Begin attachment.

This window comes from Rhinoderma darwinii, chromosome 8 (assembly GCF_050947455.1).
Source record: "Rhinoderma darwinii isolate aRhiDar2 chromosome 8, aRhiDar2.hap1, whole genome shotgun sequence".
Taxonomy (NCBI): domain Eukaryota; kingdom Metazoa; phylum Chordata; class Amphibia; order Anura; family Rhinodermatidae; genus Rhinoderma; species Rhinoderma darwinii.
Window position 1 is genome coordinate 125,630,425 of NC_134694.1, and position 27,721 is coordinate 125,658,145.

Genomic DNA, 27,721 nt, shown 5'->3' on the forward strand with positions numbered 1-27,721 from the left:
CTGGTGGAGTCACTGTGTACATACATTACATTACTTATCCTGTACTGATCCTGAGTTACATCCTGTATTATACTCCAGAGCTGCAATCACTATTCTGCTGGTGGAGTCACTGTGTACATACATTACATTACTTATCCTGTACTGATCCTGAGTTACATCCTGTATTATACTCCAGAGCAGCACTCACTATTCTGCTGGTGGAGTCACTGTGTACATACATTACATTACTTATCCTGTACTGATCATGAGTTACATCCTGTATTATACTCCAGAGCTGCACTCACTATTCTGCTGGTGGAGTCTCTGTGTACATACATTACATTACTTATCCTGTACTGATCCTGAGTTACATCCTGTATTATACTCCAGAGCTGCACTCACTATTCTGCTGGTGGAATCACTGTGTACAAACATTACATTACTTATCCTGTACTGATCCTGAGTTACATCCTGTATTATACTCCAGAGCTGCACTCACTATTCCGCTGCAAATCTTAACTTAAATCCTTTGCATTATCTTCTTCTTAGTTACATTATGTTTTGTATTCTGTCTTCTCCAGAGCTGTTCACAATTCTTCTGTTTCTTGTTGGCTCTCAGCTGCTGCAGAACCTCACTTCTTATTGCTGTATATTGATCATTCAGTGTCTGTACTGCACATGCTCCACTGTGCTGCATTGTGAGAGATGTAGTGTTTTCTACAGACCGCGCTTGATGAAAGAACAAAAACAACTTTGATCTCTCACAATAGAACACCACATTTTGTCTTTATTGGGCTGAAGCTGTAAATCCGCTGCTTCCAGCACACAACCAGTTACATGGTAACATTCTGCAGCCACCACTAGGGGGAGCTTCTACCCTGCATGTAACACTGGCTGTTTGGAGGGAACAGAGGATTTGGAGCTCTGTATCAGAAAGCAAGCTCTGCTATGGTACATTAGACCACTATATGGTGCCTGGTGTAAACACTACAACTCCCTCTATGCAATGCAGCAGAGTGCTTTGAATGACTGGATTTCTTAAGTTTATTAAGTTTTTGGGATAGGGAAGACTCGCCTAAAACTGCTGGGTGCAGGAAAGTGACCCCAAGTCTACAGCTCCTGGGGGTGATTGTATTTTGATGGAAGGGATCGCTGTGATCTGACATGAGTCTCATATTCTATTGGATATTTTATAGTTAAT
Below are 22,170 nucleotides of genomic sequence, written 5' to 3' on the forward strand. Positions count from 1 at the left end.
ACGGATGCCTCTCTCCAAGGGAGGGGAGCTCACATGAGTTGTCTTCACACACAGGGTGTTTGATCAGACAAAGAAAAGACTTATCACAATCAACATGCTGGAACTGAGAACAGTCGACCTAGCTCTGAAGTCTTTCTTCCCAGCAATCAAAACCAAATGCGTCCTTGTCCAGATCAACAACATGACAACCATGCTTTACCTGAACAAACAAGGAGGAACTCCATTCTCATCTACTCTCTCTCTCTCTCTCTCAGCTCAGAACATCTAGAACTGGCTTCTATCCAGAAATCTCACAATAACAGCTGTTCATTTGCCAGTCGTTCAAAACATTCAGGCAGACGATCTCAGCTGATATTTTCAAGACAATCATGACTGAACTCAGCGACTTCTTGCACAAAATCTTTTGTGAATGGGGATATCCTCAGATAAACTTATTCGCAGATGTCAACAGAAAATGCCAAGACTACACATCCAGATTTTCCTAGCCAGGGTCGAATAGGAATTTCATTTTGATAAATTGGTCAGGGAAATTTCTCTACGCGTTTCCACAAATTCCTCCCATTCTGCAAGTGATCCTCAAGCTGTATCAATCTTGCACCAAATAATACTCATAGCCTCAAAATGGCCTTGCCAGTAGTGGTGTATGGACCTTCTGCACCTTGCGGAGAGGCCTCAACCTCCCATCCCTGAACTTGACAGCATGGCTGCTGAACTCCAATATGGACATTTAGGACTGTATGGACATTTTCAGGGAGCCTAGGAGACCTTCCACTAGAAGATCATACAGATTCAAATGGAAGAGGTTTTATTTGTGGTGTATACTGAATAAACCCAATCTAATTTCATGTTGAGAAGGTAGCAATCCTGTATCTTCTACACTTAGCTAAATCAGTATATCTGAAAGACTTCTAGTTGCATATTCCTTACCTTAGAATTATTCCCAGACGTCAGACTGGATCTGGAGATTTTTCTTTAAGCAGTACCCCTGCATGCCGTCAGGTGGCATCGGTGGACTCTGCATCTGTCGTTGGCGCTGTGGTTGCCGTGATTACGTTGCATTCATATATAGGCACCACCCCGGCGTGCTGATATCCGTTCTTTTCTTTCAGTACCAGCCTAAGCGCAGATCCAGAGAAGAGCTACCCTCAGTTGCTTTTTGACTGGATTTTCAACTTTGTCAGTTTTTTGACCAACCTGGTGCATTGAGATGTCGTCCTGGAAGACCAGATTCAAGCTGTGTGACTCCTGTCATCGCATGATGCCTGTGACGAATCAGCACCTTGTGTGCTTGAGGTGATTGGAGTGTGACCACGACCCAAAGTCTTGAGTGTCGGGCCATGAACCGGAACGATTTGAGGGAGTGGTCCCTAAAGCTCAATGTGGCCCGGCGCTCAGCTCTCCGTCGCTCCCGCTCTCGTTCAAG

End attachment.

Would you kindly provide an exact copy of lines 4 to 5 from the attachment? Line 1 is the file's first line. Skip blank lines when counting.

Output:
Window position 1 is genome coordinate 125,630,425 of NC_134694.1, and position 27,721 is coordinate 125,658,145.

Genomic DNA, 27,721 nt, shown 5'->3' on the forward strand with positions numbered 1-27,721 from the left: